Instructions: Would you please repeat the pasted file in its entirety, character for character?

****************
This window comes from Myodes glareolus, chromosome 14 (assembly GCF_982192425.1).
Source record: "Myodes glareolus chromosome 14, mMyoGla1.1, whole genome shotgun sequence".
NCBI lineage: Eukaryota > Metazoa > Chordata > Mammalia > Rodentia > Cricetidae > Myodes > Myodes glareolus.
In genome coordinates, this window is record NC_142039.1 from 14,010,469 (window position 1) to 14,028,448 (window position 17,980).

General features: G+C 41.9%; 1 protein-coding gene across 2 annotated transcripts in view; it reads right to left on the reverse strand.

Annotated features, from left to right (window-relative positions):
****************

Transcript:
This window comes from Myodes glareolus, chromosome 14 (assembly GCF_982192425.1).
Source record: "Myodes glareolus chromosome 14, mMyoGla1.1, whole genome shotgun sequence".
NCBI lineage: Eukaryota > Metazoa > Chordata > Mammalia > Rodentia > Cricetidae > Myodes > Myodes glareolus.
In genome coordinates, this window is record NC_142039.1 from 14,010,469 (window position 1) to 14,028,448 (window position 17,980).

General features: G+C 41.9%; 1 protein-coding gene across 2 annotated transcripts in view; it reads right to left on the reverse strand.

Annotated features, from left to right (window-relative positions):